A new Texas law that would restrict abortions once a preborn child’s heartbeat is detected is poised to take effect this week, but the abortion industry is making last-minute efforts to stall the legislation, including an emergency application asking the U.S. Supreme Court to take up the case. Unless the Supreme Court intervenes, the law — considered to be the nation’s most effective anti-abortion legislation — will take effect on Wednesday.
The Texas Heartbeat Act was signed by Governor Greg Abbott in May and is set to take effect on September 1. It will restrict all elective abortions after a detectable heartbeat, which occurs as early as six weeks. The law is unique in that it allows private citizens to file lawsuits against someone implicit in committing an abortion, including the doctor who performs it or the person who pays for it.
As expected, abortion activists in the state were quick to pursue legal action to prohibit the law from taking effect. According to CNN, a district court initially scheduled a hearing for Monday to review the case after a lawsuit by the abortion industry. The Texas Tribune reports that more than 20 abortion providers hoped to persuade the courts to block the law during the hearing, but that hearing was canceled on Friday night by the Fifth U.S. Circuit Court of Appeals.
Seeing no other way to prohibit the law from taking effect, abortion proponents filed the emergency appeal with SCOTUS, claiming that the law will “immediately and catastrophically reduce abortion access in Texas.” It’s a move Texas Right to Life is calling pro-abortion groups’ “last, desperate option to try (to) block the law.”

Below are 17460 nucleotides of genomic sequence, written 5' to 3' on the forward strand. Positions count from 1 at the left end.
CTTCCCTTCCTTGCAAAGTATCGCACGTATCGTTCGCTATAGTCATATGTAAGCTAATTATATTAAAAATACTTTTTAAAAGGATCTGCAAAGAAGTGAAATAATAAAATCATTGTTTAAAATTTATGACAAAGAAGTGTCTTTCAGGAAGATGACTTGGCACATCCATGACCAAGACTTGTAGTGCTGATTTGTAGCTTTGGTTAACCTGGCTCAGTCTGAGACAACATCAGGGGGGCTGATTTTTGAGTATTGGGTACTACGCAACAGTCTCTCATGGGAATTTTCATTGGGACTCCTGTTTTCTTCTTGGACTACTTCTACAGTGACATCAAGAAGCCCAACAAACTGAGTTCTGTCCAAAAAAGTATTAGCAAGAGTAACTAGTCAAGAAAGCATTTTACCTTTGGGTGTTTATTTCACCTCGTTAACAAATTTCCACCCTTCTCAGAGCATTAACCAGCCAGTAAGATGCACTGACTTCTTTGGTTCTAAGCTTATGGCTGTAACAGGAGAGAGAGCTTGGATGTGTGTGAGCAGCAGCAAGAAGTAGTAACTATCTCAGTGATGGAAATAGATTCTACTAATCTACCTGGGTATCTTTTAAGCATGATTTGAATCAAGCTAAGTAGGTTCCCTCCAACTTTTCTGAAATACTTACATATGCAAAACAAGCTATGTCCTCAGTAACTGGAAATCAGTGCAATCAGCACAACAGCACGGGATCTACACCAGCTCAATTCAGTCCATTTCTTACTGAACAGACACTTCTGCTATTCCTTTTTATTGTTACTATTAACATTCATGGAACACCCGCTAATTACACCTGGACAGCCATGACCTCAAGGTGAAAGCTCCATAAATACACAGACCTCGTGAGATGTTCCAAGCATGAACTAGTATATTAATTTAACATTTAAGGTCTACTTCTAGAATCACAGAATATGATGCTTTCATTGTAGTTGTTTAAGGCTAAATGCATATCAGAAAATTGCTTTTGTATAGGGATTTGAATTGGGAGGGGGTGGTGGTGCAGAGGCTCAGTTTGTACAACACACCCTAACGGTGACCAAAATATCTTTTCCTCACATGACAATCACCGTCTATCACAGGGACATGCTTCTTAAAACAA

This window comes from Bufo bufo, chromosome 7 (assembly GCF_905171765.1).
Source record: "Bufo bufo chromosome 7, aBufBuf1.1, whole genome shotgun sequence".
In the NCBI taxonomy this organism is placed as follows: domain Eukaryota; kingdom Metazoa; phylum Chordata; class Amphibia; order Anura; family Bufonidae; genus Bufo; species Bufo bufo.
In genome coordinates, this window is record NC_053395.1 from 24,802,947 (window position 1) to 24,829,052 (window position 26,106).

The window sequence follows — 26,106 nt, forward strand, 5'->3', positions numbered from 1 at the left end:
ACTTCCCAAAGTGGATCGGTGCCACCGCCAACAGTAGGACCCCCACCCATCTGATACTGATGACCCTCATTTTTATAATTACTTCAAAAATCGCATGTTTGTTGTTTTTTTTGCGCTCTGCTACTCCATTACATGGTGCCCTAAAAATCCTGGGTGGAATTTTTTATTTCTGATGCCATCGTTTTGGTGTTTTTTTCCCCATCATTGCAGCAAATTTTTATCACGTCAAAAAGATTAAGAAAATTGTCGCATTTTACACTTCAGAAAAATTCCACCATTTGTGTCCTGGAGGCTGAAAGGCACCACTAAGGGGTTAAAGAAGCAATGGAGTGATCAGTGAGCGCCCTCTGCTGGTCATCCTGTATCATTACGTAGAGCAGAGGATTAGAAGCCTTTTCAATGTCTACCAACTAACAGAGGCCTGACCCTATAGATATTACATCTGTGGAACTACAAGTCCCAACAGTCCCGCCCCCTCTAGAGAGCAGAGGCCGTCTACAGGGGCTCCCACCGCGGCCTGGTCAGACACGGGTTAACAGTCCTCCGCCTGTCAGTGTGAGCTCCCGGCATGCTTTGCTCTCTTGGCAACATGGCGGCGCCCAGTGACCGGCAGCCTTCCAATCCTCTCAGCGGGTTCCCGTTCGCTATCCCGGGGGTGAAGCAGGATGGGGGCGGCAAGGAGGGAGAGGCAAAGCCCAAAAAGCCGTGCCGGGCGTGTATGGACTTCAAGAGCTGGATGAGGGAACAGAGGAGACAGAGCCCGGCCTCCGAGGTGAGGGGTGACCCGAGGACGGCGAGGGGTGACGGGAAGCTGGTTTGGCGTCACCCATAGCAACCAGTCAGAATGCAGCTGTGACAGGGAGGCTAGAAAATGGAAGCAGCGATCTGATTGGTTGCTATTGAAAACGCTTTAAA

“In less than two days, Texas politicians will have effectively overturned Roe v. Wade,” Nancy Northup, president and CEO of the Center for Reproductive Rights, said in a statement Monday. “We have filed an emergency motion in the Supreme Court to block this law before clinics are forced to turn patients away. Patients will have to travel out of state – in the middle of a pandemic – to receive constitutionally guaranteed healthcare. And many will not have the means to do so. It’s cruel, unconscionable, and unlawful.”
Despite these efforts by abortion proponents, Kim Schwartz of Texas Right to Life is confident that the law will go into effect. “The Texas Heartbeat Act is the strongest pro-life legislation to pass the Texas Legislature since Roe v. Wade,” she said in an interview with The Texas Tribune. “This is a huge victory and could save thousands upon thousands of preborn babies. We look forward to the day that it’s going to be enforced — hopefully very soon.”
Editor’s Note: This post has been updated since its original publication.
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